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Is normal too thin?

Try this experiment. If you are tending to overweight ( Body Mass Index (BMI) 25 or over) then try to get to BMI 18.5 -24.9.  If you succeed people will decide you have lost ‘too much weight’  even when your BMI is in the middle of the normal range. If normal was defined as ‘what is most common’ then to have a ‘normal’ BMI is unusual and we may have become blind to normal so that what we perceive as ‘normal’ is not ideal. Rates of overweight and obesity are now at 60-70%.

In an Australian study on the public perception of body size the authors report that:

Overweight participants were also most likely to incorrectly identify themselves as a healthy weight (67 per cent, p<0.001), compared to 12 per cent of obese participants . The majority (89 per cent) of normal weight participants accurately identified themselves as being a healthy weight. Flanagan et al

Therefore it is not surprising that when people are challenged about their weight in healthcare they are reluctant to identify the issue as a problem.

Picture by Phil Gradwell

What do you notice?

Before making any changes that might improve outcomes where you work you have to notice things that don’t look quite right or that hint at a solution. I know someone who notices the tiniest details even when she is out shopping. She generates a huge number of ideas about how things could be improved sometimes with the smallest tweaks. Here’s an example. As a result she is the most successful person I know. You’d be lucky to have her on your side. I know I am. What did you notice about your office, clinic, shop or hospital today?

Picture by Marcin Wichary

Would it be easier if I went home and skyped you?

When I am sick or worried I need you to look at me. I know you need to maintain my records doctor but while you are doing that it isn’t helping me to tell my story. Wasn’t that the point of me being here? Would it be easier if we both looked in the same place through a screen?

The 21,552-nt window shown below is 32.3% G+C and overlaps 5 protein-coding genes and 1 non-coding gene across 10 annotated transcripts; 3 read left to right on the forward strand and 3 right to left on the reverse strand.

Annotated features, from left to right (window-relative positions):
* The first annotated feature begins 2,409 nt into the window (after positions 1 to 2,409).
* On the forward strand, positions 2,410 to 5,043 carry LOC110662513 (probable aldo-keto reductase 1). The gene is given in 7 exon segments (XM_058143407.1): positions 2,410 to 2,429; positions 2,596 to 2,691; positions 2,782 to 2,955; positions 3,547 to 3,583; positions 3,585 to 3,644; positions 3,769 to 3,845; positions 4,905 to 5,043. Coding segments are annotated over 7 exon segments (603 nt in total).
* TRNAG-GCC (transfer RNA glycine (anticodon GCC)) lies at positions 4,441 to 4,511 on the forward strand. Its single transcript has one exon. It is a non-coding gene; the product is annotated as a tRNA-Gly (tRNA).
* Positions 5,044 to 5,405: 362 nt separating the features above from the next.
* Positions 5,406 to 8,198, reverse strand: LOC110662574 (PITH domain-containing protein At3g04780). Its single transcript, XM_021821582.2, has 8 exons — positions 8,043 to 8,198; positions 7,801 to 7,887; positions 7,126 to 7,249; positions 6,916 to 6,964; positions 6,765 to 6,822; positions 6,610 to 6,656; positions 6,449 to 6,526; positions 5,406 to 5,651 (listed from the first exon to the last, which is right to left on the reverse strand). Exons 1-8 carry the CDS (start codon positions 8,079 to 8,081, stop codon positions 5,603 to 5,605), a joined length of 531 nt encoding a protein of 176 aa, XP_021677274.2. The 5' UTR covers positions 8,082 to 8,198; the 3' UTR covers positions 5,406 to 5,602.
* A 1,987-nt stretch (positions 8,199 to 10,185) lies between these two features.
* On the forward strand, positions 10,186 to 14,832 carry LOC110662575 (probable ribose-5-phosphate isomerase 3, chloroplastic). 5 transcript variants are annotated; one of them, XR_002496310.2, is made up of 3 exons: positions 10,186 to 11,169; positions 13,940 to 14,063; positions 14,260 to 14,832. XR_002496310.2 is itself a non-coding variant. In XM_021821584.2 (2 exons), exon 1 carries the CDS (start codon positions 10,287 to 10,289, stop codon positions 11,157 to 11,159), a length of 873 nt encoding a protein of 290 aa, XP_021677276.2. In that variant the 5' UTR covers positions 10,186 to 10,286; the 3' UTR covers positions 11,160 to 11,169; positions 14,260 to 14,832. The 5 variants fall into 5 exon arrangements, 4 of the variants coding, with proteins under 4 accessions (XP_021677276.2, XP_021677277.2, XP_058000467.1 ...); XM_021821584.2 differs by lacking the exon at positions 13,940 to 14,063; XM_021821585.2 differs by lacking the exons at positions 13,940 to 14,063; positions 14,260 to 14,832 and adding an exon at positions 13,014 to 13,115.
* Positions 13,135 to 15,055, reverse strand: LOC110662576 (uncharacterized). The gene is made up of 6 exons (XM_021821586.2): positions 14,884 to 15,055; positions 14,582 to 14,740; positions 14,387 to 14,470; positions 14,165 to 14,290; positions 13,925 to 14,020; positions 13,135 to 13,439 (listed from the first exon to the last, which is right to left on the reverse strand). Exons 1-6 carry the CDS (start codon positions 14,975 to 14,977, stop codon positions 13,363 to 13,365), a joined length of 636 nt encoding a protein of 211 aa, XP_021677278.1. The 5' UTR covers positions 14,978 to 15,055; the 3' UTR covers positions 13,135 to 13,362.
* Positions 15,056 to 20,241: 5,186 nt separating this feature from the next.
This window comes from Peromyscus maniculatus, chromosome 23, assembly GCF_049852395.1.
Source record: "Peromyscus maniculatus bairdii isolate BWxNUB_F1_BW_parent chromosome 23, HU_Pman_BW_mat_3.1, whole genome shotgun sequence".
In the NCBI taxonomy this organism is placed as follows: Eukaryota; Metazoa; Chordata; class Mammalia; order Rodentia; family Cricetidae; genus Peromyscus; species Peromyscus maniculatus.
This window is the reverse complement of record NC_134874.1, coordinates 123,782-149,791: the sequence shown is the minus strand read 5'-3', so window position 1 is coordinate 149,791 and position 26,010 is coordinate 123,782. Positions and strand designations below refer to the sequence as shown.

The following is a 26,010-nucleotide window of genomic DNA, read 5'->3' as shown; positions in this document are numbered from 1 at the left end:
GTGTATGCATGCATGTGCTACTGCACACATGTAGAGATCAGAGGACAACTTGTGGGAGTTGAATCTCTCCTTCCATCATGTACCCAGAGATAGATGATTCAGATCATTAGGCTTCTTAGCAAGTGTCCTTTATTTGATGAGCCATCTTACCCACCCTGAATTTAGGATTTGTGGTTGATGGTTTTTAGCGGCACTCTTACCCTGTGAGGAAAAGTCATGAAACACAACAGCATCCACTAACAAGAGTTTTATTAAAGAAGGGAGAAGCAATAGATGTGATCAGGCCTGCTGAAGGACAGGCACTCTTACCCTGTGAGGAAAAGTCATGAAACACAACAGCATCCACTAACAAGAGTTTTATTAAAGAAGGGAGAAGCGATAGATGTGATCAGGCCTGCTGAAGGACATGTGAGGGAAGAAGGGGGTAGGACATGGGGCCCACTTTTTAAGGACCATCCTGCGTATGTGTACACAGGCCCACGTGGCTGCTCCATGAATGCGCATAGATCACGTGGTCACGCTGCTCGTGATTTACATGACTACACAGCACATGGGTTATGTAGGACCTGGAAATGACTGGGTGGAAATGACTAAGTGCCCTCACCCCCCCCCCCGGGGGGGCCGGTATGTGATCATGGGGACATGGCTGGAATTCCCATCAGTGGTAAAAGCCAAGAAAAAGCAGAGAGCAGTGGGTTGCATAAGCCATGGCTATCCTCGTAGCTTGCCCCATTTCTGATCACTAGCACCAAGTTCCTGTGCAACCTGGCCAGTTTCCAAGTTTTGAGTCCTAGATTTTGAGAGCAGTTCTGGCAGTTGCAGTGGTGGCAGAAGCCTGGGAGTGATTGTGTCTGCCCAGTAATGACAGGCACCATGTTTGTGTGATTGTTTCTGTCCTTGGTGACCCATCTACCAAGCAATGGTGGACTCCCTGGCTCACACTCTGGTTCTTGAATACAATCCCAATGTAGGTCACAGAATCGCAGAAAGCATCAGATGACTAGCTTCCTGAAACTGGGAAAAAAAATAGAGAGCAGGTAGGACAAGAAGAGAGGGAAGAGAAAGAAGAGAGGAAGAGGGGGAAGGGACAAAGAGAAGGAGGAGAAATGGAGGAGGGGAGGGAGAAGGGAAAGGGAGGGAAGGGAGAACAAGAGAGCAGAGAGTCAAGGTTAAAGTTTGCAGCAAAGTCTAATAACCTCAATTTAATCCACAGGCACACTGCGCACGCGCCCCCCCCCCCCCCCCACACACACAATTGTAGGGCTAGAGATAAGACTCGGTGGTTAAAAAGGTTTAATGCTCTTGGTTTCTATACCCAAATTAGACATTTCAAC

The non-verbal behaviour of doctors themselves is easily overlooked in communication research. Many instruments for measuring qualities such as patient centredness are designed to be applied to audio rather than video tapes, and questionnaires for patients may not be sufficiently detailed to seek their views on this area. However, an increasing body of work over the last 20 years has demonstrated the relationship between doctors’ non-verbal communication (in the form of eye-contact, head nods and gestures, position and tone of voice) with the following outcomes: patient satisfaction, patient understanding, physician detection of emotional distress, and physician malpractice claim history. Although more work needs to be done, there is now significant evidence that doctors need to pay considerable attention to their own non-verbal behavior. Silverman and Kinnersley

Picture by Robin Hastings

Small details matter

It’s a small detail. If you are accompanying someone down a corridor as a healthcare professional- don’t stride ahead. Ideally walk alongside the person or let them lead the way if they know where you are headed. If they are wheeling a buggy and carrying a bag offer to help by wheeling the buggy.  Just try it. You might like how they respond. Apart from that you can learn so much about the person even before the consultation begins:

So instead of a doctor assessing a patient’s blood pressure, body mass index, chronic conditions, hospitalization and smoking history and use of mobility aids to estimate survival, a lab assistant could simply time the patient walking a few meters and predict just as accurately the person’s likelihood of living five or 10 more years—as well as a median life expectancy. Scientific American

Picture by Salman Qadir

Does your performance at work depend on coffee?

Does the time of day determine how you respond at work? Are you tired by mid afternoon? Are you slow to get going in the morning? How does that impact on the decisions you make at that time?